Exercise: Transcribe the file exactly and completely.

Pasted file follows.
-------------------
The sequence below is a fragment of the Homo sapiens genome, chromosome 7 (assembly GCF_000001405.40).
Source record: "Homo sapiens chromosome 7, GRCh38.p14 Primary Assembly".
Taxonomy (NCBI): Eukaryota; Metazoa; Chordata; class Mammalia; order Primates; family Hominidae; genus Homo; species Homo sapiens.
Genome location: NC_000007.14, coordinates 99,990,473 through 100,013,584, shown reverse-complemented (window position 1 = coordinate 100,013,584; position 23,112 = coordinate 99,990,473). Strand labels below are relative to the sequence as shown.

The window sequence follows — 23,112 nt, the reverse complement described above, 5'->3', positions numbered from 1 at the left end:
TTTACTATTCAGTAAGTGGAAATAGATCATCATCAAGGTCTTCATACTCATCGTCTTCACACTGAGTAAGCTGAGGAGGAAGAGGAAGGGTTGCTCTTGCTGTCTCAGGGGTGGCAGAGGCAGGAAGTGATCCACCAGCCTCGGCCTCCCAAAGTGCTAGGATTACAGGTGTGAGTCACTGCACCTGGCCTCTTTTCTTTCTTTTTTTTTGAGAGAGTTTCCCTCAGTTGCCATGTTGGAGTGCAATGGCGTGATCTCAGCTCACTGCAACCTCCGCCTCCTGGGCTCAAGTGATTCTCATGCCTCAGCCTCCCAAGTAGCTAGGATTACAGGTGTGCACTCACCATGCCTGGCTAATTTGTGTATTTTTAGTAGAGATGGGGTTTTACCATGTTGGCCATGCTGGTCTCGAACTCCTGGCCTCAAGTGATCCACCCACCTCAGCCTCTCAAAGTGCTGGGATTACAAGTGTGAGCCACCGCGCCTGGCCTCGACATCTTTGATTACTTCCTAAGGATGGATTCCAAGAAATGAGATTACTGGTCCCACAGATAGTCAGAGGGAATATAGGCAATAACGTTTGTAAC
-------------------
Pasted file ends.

The sequence below is a fragment of the Homo sapiens genome, chromosome 7 (assembly GCF_000001405.40).
Source record: "Homo sapiens chromosome 7, GRCh38.p14 Primary Assembly".
Taxonomy (NCBI): Eukaryota; Metazoa; Chordata; class Mammalia; order Primates; family Hominidae; genus Homo; species Homo sapiens.
Genome location: NC_000007.14, coordinates 99,990,473 through 100,013,584, shown reverse-complemented (window position 1 = coordinate 100,013,584; position 23,112 = coordinate 99,990,473). Strand labels below are relative to the sequence as shown.

The window sequence follows — 23,112 nt, the reverse complement described above, 5'->3', positions numbered from 1 at the left end:
TTTACTATTCAGTAAGTGGAAATAGATCATCATCAAGGTCTTCATACTCATCGTCTTCACACTGAGTAAGCTGAGGAGGAAGAGGAAGGGTTGCTCTTGCTGTCTCAGGGGTGGCAGAGGCAGGAAGTGATCCACCAGCCTCGGCCTCCCAAAGTGCTAGGATTACAGGTGTGAGTCACTGCACCTGGCCTCTTTTCTTTCTTTTTTTTTGAGAGAGTTTCCCTCAGTTGCCATGTTGGAGTGCAATGGCGTGATCTCAGCTCACTGCAACCTCCGCCTCCTGGGCTCAAGTGATTCTCATGCCTCAGCCTCCCAAGTAGCTAGGATTACAGGTGTGCACTCACCATGCCTGGCTAATTTGTGTATTTTTAGTAGAGATGGGGTTTTACCATGTTGGCCATGCTGGTCTCGAACTCCTGGCCTCAAGTGATCCACCCACCTCAGCCTCTCAAAGTGCTGGGATTACAAGTGTGAGCCACCGCGCCTGGCCTCGACATCTTTGATTACTTCCTAAGGATGGATTCCAAGAAATGAGATTACTGGTCCCACAGATAGTCAGAGGGAATATAGGCAATAACGTTTGTAAC